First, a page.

The dates on drug labels are simply the point up to which the Food and Drug Administration and pharmaceutical companies guarantee their effectiveness, typically at two or three years. health care system is the most expensive in the world.
But the dates don’t necessarily mean they’re ineffective immediately after they “expire” — just that there’s no incentive for drugmakers to study whether they could still be usable. One answer, broadly, is waste — some of it buried in practices that the medical establishment and the rest of us take for granted.
Chemical stability testing was performed using stability-indicating high-performance liquid chromatographic analysis.
Alprostadil was the least stable of the drug components at room temperature and under refrigeration.
Drug manufacturers are required to stamp an expiration date on their products.
On over-the-counter (OTC) medicines, the expiration date is often printed on the label or carton under "EXP" or stamped without ink into the bottom of a bottle, carton, or the crimp of a tube. Is a medicine still safe to take after its expiration date?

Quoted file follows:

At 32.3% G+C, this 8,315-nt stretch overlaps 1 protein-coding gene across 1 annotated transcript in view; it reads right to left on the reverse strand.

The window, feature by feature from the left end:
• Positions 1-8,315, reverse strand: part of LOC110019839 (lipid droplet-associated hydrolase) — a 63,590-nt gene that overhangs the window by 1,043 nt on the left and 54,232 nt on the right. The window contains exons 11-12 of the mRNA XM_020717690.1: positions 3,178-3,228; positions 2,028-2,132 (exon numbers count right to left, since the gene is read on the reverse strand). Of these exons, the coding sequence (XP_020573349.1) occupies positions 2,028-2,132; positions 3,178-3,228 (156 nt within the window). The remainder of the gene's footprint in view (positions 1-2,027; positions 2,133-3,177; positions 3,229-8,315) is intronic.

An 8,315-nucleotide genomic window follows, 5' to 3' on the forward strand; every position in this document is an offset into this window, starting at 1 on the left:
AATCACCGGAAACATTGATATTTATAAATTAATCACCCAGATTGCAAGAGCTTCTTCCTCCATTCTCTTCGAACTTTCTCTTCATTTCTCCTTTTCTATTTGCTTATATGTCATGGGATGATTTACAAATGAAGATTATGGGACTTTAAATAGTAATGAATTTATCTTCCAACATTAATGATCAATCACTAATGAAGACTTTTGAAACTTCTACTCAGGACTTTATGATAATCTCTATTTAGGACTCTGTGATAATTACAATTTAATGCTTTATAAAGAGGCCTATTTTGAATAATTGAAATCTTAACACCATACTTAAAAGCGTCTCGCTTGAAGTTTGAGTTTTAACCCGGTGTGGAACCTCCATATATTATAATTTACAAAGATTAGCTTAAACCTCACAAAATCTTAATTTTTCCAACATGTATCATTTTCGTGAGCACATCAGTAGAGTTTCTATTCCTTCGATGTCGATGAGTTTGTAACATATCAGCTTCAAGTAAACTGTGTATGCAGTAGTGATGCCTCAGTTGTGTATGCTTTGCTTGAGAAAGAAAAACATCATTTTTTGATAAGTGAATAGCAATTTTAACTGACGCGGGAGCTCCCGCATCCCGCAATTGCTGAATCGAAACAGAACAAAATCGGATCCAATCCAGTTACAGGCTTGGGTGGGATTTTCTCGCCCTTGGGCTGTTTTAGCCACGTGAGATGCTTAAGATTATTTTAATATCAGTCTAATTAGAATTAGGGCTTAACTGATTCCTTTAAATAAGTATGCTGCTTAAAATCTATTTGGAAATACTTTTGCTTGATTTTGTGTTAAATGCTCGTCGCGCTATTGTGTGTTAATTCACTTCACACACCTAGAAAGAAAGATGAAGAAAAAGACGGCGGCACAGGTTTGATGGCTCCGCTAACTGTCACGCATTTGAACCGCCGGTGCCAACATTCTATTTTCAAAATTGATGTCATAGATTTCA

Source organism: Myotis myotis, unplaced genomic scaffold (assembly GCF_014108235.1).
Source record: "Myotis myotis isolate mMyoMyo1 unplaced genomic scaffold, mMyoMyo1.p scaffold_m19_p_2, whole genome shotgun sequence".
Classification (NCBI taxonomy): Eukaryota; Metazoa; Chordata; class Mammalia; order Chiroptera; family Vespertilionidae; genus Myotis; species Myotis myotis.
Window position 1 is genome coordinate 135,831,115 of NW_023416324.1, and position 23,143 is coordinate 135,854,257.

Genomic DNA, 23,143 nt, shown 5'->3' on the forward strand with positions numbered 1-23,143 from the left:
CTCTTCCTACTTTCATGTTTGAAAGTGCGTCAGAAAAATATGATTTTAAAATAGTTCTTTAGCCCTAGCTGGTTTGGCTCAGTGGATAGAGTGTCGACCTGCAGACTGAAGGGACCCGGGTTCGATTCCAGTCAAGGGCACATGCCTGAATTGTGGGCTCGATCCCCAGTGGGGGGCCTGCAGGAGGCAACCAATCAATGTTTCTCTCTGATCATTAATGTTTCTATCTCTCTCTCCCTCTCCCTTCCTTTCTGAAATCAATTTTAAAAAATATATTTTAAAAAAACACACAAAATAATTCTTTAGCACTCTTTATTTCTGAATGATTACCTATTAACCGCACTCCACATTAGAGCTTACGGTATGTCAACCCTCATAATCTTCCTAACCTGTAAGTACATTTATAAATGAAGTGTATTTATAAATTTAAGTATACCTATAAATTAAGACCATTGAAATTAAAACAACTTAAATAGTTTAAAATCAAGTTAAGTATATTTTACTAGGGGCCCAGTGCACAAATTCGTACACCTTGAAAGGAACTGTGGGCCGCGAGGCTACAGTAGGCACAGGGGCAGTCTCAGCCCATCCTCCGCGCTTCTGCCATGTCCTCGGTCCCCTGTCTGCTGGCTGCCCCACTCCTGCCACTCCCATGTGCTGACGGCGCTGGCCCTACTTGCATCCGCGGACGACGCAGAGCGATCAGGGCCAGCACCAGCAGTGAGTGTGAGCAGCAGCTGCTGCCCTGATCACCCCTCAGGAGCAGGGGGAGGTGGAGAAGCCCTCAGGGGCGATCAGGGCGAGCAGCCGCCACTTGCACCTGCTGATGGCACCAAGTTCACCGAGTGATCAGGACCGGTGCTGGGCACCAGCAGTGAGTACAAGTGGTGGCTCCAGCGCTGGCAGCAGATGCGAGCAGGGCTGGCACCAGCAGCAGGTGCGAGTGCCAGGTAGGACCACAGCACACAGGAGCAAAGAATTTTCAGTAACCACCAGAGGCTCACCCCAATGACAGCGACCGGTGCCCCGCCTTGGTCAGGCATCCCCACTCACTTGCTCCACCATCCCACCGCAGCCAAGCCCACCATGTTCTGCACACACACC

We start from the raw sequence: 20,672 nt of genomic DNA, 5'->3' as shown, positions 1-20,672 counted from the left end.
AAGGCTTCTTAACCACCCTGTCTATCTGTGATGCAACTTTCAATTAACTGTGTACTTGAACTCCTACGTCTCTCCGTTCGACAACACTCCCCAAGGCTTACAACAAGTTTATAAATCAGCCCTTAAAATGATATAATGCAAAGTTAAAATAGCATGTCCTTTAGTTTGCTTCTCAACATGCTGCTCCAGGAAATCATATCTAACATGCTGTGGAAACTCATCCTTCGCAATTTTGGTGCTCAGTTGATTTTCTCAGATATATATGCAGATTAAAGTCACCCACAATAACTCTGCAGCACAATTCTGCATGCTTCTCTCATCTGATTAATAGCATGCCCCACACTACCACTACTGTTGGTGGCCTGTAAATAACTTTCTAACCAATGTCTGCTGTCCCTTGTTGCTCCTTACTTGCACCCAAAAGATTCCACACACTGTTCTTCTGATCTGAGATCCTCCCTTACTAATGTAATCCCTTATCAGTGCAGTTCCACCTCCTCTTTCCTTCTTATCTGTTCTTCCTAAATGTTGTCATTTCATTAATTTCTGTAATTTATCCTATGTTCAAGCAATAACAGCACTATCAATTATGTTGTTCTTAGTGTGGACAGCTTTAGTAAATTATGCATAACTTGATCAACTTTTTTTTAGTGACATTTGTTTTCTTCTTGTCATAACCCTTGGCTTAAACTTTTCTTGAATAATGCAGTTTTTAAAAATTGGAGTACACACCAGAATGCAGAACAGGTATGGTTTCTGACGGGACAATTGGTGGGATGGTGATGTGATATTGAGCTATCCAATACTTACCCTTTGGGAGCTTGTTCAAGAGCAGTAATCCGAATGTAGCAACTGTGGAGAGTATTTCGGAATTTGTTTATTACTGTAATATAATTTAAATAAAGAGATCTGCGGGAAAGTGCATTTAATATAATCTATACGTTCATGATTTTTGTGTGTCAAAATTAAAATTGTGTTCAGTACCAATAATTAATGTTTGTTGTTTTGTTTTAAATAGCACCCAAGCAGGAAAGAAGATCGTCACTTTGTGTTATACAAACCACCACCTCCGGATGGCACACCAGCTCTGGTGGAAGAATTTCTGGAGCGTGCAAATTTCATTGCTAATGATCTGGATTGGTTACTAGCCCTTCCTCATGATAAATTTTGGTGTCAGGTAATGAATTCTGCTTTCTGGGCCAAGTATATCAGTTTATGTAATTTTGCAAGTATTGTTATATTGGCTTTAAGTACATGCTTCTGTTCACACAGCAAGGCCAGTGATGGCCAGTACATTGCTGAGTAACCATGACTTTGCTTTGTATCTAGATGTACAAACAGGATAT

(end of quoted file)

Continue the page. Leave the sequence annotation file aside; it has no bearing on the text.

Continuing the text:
However, if you are looking for an intelligent rebuttal of expiration dates, the best place to turn is to the very same alphabet soup government agency, the FDA.
But to Lee Cantrell, who helps run the California Poison Control System, the cache was an opportunity to answer an enduring question about the actual shelf life of drugs: Could these drugs from the bell-bottom era still be potent?
Cantrell called Roy Gerona, a University of California, San Francisco, researcher who specializes in analyzing chemicals.
Pharmacies across the country — in major medical centers and in neighborhood strip malls — routinely toss out tons of scarce and potentially valuable prescription drugs when they hit their expiration dates.
Gerona and Cantrell, a pharmacist and toxicologist, knew that the term “expiration date” was a misnomer.